EU Roaming Charges to be Scrapped


After two years of negotiations, the European Commission, members of parliament and national ministers have reached an agreement to drop EU roaming charges in an effort to pave an internet fast lane for the future. Despite obvious resistance from the mobile industry, telecoms received some assurances with a side deal aimed at service providers and faster connection fees—the broader issue of net neutrality has also come into focus. 

On average, EU travelers spend £61 more than usual during a holiday due to EU roaming charges. By mid-2017, EU roaming charges are scheduled to drop completely after an interim period beginning April of next year. This year, mobile service providers can still charge travelers to EU states as much as 19 cents a minute for outgoing calls, 5 cents for incoming calls and 6 cents per text message.  

By allowing telecom firms to charge service providers like Google, Facebook, and Netflix increased fees for faster connections, some fear smaller competitors will be forced out completely. While campaigners celebrated the dropped roaming charges, others worried the new laws were ambiguous and blurry, leaving much open for profitable interpretation.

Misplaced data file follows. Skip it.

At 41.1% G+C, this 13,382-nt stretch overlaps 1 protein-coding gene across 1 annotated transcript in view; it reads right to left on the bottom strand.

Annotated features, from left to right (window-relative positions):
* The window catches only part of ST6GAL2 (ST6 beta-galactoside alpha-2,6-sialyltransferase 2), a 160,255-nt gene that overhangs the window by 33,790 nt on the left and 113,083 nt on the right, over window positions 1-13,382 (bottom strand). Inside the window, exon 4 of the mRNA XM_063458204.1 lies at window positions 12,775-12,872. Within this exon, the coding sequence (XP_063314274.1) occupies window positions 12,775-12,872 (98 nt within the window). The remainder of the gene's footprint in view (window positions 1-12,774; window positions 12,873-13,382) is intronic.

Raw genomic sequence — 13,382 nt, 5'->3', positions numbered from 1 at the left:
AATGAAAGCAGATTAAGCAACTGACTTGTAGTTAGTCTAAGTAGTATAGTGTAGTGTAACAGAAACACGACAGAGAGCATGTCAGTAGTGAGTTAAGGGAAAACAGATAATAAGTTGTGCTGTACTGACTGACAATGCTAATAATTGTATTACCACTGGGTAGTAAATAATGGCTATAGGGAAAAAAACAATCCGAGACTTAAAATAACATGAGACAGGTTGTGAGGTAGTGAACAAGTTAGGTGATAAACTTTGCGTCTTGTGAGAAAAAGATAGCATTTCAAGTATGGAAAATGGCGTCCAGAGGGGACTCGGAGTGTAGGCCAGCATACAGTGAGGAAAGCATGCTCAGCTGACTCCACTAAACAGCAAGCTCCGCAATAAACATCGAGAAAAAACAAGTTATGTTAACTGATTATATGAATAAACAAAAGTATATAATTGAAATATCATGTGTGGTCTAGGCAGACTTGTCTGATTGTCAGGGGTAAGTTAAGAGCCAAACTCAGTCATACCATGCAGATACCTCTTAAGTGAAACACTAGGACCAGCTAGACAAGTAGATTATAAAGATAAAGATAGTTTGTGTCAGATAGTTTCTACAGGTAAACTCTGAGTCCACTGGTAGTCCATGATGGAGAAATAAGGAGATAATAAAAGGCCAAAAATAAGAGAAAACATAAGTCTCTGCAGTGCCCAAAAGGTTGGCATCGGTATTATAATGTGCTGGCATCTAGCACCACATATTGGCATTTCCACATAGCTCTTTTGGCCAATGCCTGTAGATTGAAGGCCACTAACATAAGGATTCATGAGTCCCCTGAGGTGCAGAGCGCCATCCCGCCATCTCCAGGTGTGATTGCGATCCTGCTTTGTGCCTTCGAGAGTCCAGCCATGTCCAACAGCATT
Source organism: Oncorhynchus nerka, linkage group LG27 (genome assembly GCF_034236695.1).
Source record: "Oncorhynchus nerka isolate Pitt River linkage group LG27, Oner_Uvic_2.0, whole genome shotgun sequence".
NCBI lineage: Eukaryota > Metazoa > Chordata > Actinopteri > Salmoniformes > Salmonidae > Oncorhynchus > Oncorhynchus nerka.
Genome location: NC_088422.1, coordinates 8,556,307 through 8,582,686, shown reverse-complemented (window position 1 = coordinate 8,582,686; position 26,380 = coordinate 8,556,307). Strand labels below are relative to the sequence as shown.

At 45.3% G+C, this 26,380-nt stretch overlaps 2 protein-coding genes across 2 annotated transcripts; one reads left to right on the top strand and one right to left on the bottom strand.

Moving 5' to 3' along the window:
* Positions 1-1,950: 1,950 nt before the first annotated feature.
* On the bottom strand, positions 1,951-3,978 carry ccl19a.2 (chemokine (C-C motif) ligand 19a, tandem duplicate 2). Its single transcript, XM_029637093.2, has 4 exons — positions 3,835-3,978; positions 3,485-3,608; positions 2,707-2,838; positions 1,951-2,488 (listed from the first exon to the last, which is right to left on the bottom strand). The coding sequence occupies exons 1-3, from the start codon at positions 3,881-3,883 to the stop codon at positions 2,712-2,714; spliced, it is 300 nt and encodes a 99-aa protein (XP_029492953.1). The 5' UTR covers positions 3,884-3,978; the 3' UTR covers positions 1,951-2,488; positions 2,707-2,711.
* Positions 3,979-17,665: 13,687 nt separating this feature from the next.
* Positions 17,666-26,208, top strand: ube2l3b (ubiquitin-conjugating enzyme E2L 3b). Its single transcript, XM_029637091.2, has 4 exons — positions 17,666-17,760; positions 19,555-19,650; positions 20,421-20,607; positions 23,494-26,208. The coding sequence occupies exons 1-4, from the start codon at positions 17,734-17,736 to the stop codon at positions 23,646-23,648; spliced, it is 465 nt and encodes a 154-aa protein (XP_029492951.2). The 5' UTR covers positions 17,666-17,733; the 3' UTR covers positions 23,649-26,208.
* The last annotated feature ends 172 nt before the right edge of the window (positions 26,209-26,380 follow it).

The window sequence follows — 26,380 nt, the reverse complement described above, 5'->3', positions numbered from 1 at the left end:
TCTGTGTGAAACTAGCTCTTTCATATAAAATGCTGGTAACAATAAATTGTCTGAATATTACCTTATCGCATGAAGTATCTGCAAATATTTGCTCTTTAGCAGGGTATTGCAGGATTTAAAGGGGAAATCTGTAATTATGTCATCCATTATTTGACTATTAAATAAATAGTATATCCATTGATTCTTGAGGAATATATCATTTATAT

According to the new rules, companies can pay to use the internet fast lane only if the improved connection is determined “necessary” for the service. Whether or not “necessary” protects nonprofits, startups and public service websites has yet to be realized. However, it is clear the draft laws are making an effort to identify public interest exceptions including network security, eliminating child pornography, and improving connections for sensitive health or safety services.   

The telecom industry has condemned the legislation from the start, emphasizing its restrictive nature and potential threat to innovation and competition. For now, the votes are pro-free internet and a likely catalyst for more discussions on net neutrality. 

Compared to the EU, the United States hasn’t been as progressive on net neutrality. The EU’s new rules outlining more equal access to the internet might not be perfect, but it confirms their stance on the wider issues at hand.

The issues are of course about equal access regardless of platform, application or user. Net neutrality aims to ensure that information is not made financially inaccessible because of strict regulations placed on service providers or limited by fees and faster broadband. 

It’s likely that this particular case in the EU will spur discussions in the United States and perhaps influence the outcome of subsequent laws in the EU. Time will ultimately tell if the internet fast lane is a safe place to surf the web.